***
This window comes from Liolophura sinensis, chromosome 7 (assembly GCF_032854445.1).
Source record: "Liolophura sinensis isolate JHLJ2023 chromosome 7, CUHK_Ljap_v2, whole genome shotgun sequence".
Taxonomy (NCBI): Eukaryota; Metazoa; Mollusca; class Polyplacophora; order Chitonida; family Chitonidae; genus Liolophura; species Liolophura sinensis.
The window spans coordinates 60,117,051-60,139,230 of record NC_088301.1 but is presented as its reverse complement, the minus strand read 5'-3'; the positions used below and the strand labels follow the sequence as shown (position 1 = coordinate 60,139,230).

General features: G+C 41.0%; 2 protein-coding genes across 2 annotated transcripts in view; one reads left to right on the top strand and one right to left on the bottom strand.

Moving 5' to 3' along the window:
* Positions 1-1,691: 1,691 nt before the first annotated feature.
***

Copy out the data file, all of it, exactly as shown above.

This window comes from Liolophura sinensis, chromosome 7 (assembly GCF_032854445.1).
Source record: "Liolophura sinensis isolate JHLJ2023 chromosome 7, CUHK_Ljap_v2, whole genome shotgun sequence".
Taxonomy (NCBI): Eukaryota; Metazoa; Mollusca; class Polyplacophora; order Chitonida; family Chitonidae; genus Liolophura; species Liolophura sinensis.
The window spans coordinates 60,117,051-60,139,230 of record NC_088301.1 but is presented as its reverse complement, the minus strand read 5'-3'; the positions used below and the strand labels follow the sequence as shown (position 1 = coordinate 60,139,230).

General features: G+C 41.0%; 2 protein-coding genes across 2 annotated transcripts in view; one reads left to right on the top strand and one right to left on the bottom strand.

Moving 5' to 3' along the window:
* Positions 1-1,691: 1,691 nt before the first annotated feature.